Phishing is the attempt to acquire sensitive information such as usernames, passwords, and credit card details (and sometimes, indirectly, money) by masquerading as a trustworthy entity in an electronic communication.


Phishing engagements they can uncover how susceptible are the employees of a company in this type of attack. The fact that almost anybody can implement very fast a phishing scam in order to obtain valid credentials and other sensitive information makes it important for companies to test the security awareness of their users and to include phishing exercises into their security testing program. Most of the times this type of attack is successful because it is exploiting the user trust in conjunction awith the lack of security awareness of the user.


However even though as a community through the years we have built frameworks and tools for almost every type of assessment we never had a tool which it will implement and manage a phishing engagement very fast, simple and with the stats that we need for our clients. Phishing Frenzy is here to close this gap and to assist the penetration testers that conduct phishing engagements.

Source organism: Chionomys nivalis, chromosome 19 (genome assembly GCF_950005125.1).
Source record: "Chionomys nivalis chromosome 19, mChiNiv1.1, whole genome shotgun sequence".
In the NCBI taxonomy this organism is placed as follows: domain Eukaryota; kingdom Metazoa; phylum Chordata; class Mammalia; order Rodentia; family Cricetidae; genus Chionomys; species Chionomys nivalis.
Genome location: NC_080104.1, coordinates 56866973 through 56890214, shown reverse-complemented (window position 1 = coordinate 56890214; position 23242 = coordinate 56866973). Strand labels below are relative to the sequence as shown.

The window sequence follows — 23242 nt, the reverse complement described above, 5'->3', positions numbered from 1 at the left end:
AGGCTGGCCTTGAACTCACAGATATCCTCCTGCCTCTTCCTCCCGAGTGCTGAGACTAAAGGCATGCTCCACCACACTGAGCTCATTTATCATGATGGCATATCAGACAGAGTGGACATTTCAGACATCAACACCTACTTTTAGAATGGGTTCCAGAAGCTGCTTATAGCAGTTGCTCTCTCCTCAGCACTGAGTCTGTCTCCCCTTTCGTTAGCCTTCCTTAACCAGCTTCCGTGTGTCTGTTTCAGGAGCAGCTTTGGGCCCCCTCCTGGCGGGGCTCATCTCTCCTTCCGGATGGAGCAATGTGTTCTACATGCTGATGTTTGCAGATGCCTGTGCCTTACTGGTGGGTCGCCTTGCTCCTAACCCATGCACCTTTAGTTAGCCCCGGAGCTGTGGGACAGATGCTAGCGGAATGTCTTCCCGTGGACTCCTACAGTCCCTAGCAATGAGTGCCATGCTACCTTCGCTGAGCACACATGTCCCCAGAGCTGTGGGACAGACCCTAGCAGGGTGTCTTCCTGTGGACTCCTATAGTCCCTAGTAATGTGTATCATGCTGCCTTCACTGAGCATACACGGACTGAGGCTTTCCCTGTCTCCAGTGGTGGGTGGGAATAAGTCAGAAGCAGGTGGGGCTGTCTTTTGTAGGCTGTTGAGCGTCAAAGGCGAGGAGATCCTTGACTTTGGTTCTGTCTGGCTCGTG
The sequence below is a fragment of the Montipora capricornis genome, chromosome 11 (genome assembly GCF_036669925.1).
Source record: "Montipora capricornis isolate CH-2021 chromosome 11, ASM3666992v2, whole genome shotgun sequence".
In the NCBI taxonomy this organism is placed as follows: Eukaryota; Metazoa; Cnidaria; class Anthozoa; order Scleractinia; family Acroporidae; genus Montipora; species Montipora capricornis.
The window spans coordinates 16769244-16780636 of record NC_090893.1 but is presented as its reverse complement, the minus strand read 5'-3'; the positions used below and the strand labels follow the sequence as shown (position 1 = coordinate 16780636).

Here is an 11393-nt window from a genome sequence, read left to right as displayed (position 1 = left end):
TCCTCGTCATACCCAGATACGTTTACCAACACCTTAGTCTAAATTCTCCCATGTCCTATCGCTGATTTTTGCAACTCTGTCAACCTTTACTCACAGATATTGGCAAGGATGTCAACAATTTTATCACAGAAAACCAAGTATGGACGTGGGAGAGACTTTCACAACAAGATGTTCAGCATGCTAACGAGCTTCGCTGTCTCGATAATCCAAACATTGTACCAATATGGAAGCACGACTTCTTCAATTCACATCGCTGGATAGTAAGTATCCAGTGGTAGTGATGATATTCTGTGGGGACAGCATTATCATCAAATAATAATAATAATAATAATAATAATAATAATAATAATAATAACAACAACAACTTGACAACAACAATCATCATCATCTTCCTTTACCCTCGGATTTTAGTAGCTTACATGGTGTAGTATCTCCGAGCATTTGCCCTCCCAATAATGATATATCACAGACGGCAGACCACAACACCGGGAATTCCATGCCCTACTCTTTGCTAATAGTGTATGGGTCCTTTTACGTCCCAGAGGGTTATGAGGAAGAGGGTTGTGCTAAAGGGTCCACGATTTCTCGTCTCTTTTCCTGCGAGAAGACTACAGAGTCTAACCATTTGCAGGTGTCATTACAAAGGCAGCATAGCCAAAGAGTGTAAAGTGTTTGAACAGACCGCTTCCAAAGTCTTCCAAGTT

Phishing Frenzy is a tool which created by @zeknox , a security consultant and researcher from Accuvant Labs. One of the main advantages compared to other similar tools is that you can manage your phishing tests more efficiently as you can include the scope of your engagement as well when you create a new phishing campaign.



Installation of Phishing Frenzy

Clone the Phishing Frenzy repository to your system

#git clone /var/www/phishing-frenzy


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We are going to use RVM to install ruby and ruby on rails. For additional details on how to install RVM please see: